The future IS scary. Trust me, it doesn’t stop being scary as far as I know. And if you’re looking for security, a career as a writer is not likely to provide a fear-free life. But in my experience, facing that fear gets easier with time. The first few years after publication are fraught with ups and downs as the reality of the business sets in. I’m still afraid, all the time, that my own career is a soap bubble dream that’ll burst if I look at it too hard. But fear doesn’t have to be a bad thing. I choose consciously to make that fear a positive, because it motivates me. (Sometimes I’m better at this conscious choice than other times.) I work hard because I love my work and don’t ever want it taken away from me, because what on earth else would I do for a living? I use my fear to drive me.
So it’s okay to be scared. It’s okay to acknowledge that you’re scared. Just don’t let your fear immobilize you. Bravery is going ahead despite being afraid, and art, ANY kind of art, is bravery. Every single one of us was scared too. You’re going to pour your heart onto a page and then ask someone you’ve never met to love it. It’s scary. But you can do it.
You can do it.
Katelyn L. asked, “What part of the writing process do you find most difficult? For example, world building, character developments, editing, etc.”
Each aspect of writing has its challenges for me, and they crop up unexpectedly. I might be as familiar with a given character as I am with my own family, and one day just suddenly struggle to get through a scene with her. Or I might just be ripping along at a good pace and then suddenly hit a huge plot hole I never saw coming and sit there for four hours trying to figure out how that happened. Maybe I shouldn’t admit this, but for me, it’s not that any one thing has a tendency to go wrong… it’s that anything could go wrong at any time!
I actually did used to really struggle with action scenes, because I was afraid of committing to them and then not really pulling them off. Sometimes my short stories would read like a classic Greek play, where all this dialogue and character building would happen “on stage” and then the real action would sort of happen off-camera and we’d be watching the characters dealing with the aftermath. It became such a habit that I still occasionally catch myself doing it–not because I can’t or even don’t want to write the action scene, but because I was so used to doing things that way for so long. (Read more…)
Mary O. and Bookwyrm16 both asked, “What inspired you to write SKYLARK?”
What a great question—inspiration is so hard to pinpoint! For me it comes from everything around me, from the people I talk to to the books I read, the music I hear, the movies I see. But for SKYLARK, I can actually point to a single moment that inspired the idea for the world, which then led to everything else. (Read more…)
This question deals with a character in SKYLARK–there are some mild spoilerish parts in this answer! Nothing major gets revealed, but if you’re as anti-spoiler as I am and you haven’t read SKYLARK, be warned!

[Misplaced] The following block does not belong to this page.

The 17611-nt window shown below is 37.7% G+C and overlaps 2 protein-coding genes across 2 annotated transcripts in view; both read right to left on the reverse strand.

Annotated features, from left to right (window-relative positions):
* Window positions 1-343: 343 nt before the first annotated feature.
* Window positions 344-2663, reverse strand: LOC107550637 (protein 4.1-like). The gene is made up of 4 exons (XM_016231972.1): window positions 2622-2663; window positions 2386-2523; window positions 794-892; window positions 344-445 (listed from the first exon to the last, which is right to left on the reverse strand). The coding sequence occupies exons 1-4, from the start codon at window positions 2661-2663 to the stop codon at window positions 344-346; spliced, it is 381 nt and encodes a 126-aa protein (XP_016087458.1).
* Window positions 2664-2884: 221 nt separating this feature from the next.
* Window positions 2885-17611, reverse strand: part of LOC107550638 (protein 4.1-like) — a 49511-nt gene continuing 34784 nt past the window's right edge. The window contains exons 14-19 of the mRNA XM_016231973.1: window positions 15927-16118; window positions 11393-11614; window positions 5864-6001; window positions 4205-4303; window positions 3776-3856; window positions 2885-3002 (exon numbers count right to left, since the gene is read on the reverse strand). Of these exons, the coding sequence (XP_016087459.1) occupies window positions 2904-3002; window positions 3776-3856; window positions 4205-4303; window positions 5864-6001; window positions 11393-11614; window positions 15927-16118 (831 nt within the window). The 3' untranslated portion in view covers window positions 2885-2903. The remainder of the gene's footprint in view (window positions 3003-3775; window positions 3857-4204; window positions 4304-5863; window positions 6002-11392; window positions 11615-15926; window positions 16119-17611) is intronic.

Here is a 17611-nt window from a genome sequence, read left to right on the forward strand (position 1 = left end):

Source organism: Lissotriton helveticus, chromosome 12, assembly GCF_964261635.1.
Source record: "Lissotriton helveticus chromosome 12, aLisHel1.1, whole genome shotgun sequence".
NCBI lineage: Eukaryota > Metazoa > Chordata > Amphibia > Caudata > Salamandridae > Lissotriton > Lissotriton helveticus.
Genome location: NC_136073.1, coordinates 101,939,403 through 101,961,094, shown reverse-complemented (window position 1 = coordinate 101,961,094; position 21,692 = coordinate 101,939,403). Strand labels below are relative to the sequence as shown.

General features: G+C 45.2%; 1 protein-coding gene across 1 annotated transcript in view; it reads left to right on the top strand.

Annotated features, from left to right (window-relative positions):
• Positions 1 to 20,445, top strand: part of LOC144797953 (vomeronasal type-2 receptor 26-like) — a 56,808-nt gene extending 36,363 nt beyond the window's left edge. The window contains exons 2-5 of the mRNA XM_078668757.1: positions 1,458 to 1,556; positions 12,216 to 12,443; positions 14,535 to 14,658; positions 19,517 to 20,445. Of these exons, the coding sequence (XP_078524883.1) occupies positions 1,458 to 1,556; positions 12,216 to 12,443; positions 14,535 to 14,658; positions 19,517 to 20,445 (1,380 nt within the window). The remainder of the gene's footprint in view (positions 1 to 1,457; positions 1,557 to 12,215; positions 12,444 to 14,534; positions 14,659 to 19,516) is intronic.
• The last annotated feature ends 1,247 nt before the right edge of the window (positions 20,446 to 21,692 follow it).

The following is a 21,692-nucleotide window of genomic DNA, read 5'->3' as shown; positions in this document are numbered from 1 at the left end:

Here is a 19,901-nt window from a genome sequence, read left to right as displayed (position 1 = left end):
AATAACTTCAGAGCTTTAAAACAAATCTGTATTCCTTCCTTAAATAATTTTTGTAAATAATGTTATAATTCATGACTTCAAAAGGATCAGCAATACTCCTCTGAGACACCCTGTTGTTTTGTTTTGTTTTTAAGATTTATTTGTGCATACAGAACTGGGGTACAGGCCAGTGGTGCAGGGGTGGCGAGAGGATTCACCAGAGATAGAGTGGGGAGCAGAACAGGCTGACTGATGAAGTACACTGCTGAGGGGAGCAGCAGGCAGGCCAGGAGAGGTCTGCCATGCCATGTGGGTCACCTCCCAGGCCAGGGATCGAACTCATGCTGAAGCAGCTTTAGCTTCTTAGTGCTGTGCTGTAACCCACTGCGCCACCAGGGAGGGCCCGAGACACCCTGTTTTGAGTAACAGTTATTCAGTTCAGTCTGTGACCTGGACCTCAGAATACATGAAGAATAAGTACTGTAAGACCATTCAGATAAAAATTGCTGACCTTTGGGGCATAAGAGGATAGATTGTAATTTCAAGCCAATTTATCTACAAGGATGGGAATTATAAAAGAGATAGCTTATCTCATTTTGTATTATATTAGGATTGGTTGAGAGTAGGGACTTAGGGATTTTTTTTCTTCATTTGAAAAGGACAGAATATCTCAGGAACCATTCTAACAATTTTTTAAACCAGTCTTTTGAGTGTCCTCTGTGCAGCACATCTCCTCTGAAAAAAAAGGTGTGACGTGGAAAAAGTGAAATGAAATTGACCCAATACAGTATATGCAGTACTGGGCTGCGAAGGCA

Carolina S. asked, “Nix is positively my favorite character! How did you come up with him?”
It’s funny–Nix is genderless, but almost everyone uses a gendered pronoun when they talk about the character, because we’re not used to saying “it” to describe sentient, animate creatures. More people seem to call it a “him,” but I’ve definitely come across plenty of people who call Nix a “her!”
For those who aren’t familiar with SKYLARK, Nix is a pixie–which, in Lark’s world, is the name for little mechanical insect-like creatures that the Institute uses to spy on its citizens. When Lark escapes, Nix tracks her, and after she incapacitates it, it’s forced to become her reluctant ally.
Nix started out as sheer necessity. As I was writing the first draft of SKYLARK (which was then called THE IRON WOOD, but that’s another story) I was just ripping along at a great pace until Lark escaped the city and was out in the wilderness. Completely alone. I realized she had no one to talk to and no one to interact with, and while there are a lot of amazing books out there which handle this situation beautifully, it wasn’t actually what I was going for. So I decided she needed a companion (aside from Oren, who she meets later). (Read more…)
Amie Kaufman and I are running a MASSIVE giveaway with swag and ARCs from over twenty YA authors in order to kick off our brand new joint newsletter. Be sure to go check it out!
Katelyn L. asked, “What was the process behind naming SKYLARK?”
The original title of SKYLARK was THE IRON WOOD. That was the title I’d called it from the very beginning. I don’t outline, but I do usually have a pretty good idea of where a story is headed, and I knew where Lark was going when she escaped. So that was the title of the manuscript when I queried and signed with my agent, and that was also the title under which the book sold.
Your questions are starting to come in, and I decided to kick this new feature off by choosing a question about why I do what I do!
Lexie F. asked, “What made you want to become an author?”
Reading was probably the single most significant part of my childhood and teenage years. Books were my best friends and my greatest love, and I never went anywhere without them. I could never get enough words and stories and characters. Being completely and utterly absorbed by a book remains one of the most rewarding and satisfying experiences I can think of. How can I not want to give that in return to kids today?
I love writing, but the drive to do it professionally comes from the desire to share these stories and worlds with kids today the way the authors of my childhood did with me. I want to form those same bonds across time and space, and if I can make even one reader get lost in my books, I’ll have done my job.
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To see more questions I’ve answered, click here.
This question comes most recently from a school visit, but I get variations on it a lot. (“Isn’t it hard to make yourself work when there’s no one to make sure you’re doing it?”) It seems like an appropriate post for New Year’s Day, when everybody’s busy making resolutions and promises to themselves!
A question I see pop up a lot from aspiring writers has to do with creative writing MFA programs, and whether they’re a necessary or even recommended step toward getting published. Someone just asked me this question the other day, and after I rambled at the poor girl for a while I realized that it was a subject on which I have a lot to say.